Editor’s Note: This is a guest post written by Samantha Peters, an avid blogger who writes about social media, digital marketing, and online communications.
The rise of social media as one of the prominent vehicles for marketing, commerce, and communication lead us to consider why this is one of the most unregulated markets in the world. Indeed, few mediums endanger our privacy in more ways than social media. The same way we don’t want our mobile phone activity shared with marketing firms, so too do we want our ‘social’ media protected from predatory companies.
Data mining can be used to breach privacy or security settings.
Unlike some countries, both the U.S. and Canada are in danger of not passing personal information acts that would protect consumers from data miners who understand that big data is currency. With everything from reputation management to financial information on the line, data miners are continually harvesting our social media profiles, sometimes illegally.
Even the Canadian PIPEDA, the Personal Information Protection and Electronics Act, is weak in places. In America, it seems regulatory committees are more worried about protecting copyrighted information owned by corporations than personal information shared online by consumers.
Even legal uses of data should be scrutinized for potential consumer violations. After all, statutes aren’t usually established until after something malicious happens. An increase in watchdogs groups could help to prevent security breaches.
Social media activity could affect your credit score.
It’s hard to believe, but it’s true. Social media activity on Facebook, Twitter, LinkedIn, and other networks are being assessed by credit agencies in order to gauge long term financial risk. In Germany, there was a public outcry over such monitoring. In America, where privacy laws aren’t as stringent, the $20 billion credit reporting and collecting industry is free to track our online movements.
Watchdog groups need to be in place in order to recommend regulations on exactly what kind of information can be collected. Otherwise, credit agencies have free reign on anything and everything we put online. The videos we watch, articles we read and pages we visit should not be used to make crucial decisions that affect our financial futures.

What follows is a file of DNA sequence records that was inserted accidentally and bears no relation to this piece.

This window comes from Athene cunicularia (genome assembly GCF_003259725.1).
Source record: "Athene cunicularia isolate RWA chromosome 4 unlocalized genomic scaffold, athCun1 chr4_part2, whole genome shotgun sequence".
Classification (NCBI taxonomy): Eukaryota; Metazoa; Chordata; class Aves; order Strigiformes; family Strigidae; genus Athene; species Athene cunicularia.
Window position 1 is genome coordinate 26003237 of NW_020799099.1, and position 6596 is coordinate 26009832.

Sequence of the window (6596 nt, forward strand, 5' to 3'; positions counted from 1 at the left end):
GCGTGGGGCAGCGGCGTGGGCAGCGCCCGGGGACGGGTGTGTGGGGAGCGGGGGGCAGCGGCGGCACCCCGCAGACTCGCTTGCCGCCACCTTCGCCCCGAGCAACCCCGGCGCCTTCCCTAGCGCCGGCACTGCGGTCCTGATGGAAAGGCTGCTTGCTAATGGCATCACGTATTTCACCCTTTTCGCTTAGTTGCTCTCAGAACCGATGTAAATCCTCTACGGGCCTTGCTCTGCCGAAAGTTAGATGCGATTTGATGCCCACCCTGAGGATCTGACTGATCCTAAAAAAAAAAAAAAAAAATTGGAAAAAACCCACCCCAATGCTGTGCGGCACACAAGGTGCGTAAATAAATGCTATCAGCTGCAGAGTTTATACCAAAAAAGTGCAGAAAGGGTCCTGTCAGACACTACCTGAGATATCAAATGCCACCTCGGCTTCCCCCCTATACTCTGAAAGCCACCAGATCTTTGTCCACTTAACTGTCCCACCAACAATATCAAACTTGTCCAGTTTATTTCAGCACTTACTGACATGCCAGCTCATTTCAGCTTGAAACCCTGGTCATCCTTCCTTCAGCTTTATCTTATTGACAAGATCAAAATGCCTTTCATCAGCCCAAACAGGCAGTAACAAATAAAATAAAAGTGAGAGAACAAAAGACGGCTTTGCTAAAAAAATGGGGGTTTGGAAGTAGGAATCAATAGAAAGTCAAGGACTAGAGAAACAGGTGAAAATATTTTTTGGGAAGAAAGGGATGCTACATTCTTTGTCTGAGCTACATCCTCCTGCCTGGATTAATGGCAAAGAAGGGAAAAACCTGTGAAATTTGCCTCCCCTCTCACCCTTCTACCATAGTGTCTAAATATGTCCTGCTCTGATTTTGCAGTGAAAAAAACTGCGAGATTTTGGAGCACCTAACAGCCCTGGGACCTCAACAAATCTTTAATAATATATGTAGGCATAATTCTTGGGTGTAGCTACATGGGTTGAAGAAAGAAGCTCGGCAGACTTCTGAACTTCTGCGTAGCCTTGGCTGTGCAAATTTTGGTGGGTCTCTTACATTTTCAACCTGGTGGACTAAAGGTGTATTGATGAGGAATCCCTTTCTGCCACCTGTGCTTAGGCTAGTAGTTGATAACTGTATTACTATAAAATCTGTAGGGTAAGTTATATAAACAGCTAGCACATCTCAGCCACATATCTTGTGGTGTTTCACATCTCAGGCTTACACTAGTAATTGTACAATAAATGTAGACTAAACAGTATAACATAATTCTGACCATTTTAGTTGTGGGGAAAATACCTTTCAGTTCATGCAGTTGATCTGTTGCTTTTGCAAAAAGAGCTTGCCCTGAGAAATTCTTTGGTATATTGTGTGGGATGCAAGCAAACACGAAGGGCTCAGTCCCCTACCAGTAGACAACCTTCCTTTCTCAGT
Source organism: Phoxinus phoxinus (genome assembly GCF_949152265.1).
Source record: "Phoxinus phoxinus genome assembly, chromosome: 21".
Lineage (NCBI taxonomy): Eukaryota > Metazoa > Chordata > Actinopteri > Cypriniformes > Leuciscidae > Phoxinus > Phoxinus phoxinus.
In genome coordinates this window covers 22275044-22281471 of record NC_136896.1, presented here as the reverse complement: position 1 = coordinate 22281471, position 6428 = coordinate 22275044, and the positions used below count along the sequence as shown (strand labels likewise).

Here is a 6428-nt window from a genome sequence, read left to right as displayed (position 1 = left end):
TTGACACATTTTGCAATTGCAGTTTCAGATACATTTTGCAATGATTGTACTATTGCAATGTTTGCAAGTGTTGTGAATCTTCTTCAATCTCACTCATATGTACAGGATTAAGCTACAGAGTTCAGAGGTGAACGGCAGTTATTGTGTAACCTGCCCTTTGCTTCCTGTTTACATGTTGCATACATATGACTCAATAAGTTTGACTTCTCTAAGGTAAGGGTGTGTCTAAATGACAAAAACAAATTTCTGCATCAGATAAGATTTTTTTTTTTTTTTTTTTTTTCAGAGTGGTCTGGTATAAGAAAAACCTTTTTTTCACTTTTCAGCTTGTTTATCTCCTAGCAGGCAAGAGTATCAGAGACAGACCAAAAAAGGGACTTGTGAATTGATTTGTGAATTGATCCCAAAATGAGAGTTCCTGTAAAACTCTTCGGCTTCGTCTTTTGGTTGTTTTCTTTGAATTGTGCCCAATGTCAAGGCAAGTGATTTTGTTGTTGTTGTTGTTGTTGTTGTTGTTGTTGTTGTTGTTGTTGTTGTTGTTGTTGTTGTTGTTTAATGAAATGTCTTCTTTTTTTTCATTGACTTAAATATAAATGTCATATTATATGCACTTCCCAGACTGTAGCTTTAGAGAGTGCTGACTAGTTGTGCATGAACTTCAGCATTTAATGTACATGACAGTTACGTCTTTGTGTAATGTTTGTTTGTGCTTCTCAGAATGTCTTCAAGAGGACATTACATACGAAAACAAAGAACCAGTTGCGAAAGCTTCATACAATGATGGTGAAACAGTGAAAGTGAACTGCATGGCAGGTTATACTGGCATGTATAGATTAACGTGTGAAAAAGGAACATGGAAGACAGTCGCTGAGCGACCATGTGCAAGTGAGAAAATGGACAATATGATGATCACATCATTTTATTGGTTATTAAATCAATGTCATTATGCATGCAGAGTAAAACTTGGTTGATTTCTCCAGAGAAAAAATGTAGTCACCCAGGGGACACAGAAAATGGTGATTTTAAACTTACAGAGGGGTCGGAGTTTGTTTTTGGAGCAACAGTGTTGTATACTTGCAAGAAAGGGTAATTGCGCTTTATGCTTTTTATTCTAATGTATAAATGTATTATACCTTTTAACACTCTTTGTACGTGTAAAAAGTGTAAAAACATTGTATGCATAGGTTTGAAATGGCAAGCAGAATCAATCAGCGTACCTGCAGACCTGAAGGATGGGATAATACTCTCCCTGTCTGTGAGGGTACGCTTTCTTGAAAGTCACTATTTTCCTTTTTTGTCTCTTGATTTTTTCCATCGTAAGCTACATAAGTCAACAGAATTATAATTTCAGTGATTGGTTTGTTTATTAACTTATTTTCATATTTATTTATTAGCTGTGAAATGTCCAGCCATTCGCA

Social media can be cyber-crime
Most people don’t realize how prolific criminal acts conducted via the Internet are. Cyber crime–which includes identity theft, fraud, extortion and many other offenses–affects 65% of global population and 73% of the U.S. population
The only way this kind of activity can be policed is by monitoring social media sites and making sure they don’t alter privacy settings without letting their users know–‘fly by night’ changes. Facebook has made this move a few times, incurring a very vocal public outcry. Unfortunately, smaller instances of this and larger, more discrete projects, are occurring all the time in concert with data miners.
This article is not arguing for the disbanding of social media. Even if that were desired, which it is not, it would completely unfeasible. What is feasible is establishing a certain level regulatory control and transparency when it comes to how consumers engage with online content.
This will require social media watchdog groups that apprise consumers of changes in privacy settings and provide comparisons of social network safety features similar to how the Official Host Review serves as a hub for online hosting reviews. In time, social media can be made to behoove the consumer over the corporation. Until then, watchdog groups are needed.
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Samantha Peters is an avid blogger who enjoys writing about that latest developments within social media, digital marketing, and the online communication space. Sam lives in sunny San Diego, California where she lives with her dog Leona and frequently writes for The Tech Update.
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